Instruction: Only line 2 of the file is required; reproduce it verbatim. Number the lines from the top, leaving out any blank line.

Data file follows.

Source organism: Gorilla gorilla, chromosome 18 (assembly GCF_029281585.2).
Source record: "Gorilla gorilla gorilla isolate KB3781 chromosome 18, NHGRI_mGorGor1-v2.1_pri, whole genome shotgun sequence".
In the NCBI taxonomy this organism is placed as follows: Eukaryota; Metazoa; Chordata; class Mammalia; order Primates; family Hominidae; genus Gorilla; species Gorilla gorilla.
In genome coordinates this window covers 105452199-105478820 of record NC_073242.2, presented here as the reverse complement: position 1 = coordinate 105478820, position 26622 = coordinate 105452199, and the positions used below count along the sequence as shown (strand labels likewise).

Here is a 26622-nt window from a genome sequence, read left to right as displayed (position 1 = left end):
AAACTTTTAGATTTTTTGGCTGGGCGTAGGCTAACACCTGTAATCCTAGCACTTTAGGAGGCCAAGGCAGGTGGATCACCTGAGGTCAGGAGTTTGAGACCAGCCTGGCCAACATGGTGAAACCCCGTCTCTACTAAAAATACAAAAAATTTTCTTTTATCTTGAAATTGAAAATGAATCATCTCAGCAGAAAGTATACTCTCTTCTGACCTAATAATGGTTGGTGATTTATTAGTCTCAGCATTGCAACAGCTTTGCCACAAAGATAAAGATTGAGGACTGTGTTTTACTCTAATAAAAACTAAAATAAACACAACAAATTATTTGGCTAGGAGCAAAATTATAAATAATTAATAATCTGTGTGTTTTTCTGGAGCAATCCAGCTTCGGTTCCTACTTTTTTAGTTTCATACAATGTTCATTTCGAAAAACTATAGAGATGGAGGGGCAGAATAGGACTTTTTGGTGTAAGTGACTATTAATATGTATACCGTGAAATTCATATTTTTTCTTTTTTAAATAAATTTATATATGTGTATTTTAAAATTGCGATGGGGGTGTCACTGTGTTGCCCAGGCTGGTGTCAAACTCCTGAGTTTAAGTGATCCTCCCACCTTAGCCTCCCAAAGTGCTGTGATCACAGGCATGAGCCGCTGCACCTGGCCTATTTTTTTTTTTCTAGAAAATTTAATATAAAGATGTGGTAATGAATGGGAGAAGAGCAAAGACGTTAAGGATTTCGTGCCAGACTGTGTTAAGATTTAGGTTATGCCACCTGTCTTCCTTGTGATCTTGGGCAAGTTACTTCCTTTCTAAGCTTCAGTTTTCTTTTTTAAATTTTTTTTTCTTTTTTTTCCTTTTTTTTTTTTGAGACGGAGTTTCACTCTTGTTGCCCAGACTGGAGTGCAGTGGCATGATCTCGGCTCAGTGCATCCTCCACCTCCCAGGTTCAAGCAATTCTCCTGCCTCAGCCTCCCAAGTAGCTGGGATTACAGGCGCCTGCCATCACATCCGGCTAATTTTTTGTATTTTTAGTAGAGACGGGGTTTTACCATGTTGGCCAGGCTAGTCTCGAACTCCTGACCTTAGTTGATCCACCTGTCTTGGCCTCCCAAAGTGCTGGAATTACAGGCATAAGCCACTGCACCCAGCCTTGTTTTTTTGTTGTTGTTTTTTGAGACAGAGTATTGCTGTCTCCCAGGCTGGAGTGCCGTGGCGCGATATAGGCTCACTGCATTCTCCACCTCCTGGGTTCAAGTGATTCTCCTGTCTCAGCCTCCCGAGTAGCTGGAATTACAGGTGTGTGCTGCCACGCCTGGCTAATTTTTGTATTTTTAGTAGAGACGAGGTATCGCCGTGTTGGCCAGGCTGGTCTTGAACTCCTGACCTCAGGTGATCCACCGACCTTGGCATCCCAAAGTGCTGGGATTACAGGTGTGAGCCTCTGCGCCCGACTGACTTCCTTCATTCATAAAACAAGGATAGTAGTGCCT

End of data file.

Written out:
Source record: "Gorilla gorilla gorilla isolate KB3781 chromosome 18, NHGRI_mGorGor1-v2.1_pri, whole genome shotgun sequence".